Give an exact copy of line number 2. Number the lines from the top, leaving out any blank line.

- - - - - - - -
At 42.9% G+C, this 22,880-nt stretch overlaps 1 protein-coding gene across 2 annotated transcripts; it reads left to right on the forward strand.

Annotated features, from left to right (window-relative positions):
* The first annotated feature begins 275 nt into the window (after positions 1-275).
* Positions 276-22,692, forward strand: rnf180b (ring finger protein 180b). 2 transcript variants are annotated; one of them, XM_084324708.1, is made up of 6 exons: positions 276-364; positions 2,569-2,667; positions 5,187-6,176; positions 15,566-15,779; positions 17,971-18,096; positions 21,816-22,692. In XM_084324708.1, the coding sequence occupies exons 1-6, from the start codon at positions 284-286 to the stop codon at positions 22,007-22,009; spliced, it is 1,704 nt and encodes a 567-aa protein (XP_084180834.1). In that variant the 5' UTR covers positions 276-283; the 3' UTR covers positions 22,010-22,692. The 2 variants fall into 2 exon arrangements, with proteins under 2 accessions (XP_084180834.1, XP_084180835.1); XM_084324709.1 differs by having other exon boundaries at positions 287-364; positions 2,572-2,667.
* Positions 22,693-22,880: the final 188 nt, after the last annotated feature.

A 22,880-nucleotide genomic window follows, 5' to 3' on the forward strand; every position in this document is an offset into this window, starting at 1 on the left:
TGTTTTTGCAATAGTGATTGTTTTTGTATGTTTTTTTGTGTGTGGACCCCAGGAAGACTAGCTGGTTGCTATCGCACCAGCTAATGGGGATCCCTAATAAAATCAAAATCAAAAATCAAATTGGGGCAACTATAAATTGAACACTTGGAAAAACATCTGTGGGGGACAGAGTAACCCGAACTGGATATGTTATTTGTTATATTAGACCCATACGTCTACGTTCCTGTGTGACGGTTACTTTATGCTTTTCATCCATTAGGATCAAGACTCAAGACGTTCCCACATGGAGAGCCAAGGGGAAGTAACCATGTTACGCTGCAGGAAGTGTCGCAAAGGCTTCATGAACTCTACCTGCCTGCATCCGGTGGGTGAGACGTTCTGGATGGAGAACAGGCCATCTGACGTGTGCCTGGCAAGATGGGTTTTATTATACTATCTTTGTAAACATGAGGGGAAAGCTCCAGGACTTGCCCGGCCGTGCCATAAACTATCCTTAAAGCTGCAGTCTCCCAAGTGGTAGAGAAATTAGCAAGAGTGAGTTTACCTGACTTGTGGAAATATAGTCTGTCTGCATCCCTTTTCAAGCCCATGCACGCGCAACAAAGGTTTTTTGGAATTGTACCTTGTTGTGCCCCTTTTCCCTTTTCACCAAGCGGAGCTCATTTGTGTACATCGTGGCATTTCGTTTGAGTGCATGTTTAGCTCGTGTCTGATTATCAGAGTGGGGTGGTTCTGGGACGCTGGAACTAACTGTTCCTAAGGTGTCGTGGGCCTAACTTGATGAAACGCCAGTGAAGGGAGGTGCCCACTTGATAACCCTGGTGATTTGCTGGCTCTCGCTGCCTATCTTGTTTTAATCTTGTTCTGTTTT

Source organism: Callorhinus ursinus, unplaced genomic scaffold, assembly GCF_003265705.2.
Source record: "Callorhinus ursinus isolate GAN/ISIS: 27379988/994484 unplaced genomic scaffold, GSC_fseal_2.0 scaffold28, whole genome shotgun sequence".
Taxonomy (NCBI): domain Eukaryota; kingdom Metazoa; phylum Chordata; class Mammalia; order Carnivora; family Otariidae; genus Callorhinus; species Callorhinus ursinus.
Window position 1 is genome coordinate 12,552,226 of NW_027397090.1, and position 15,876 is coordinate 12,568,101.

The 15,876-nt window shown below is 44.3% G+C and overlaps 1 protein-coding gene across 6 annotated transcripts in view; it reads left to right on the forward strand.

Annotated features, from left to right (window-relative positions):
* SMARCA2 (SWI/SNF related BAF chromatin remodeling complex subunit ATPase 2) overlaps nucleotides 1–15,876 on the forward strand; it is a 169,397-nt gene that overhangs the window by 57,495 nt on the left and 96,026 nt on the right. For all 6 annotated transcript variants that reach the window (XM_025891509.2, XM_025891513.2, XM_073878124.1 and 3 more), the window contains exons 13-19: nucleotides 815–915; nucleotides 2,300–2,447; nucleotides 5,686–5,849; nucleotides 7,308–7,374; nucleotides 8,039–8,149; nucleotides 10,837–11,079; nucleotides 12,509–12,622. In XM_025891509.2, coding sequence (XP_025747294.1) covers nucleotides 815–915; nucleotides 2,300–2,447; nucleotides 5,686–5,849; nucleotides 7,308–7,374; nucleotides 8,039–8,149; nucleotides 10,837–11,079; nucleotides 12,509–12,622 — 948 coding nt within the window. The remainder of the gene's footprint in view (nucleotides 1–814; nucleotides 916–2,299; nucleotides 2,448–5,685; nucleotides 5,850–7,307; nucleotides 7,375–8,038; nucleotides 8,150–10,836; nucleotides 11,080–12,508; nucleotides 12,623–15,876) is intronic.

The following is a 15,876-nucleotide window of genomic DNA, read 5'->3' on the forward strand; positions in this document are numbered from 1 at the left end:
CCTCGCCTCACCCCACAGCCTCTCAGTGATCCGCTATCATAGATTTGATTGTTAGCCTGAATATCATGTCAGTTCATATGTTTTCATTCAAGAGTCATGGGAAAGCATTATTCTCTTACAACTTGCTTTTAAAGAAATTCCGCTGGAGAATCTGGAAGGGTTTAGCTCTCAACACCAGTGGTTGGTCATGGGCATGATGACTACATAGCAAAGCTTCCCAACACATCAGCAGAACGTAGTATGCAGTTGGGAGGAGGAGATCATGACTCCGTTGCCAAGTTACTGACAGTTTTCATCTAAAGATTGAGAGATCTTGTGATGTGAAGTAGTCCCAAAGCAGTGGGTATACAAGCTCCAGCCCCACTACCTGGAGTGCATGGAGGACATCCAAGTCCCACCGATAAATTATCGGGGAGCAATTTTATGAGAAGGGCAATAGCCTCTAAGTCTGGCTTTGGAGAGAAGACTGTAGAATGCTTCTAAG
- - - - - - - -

Annotated features, from left to right (window-relative positions):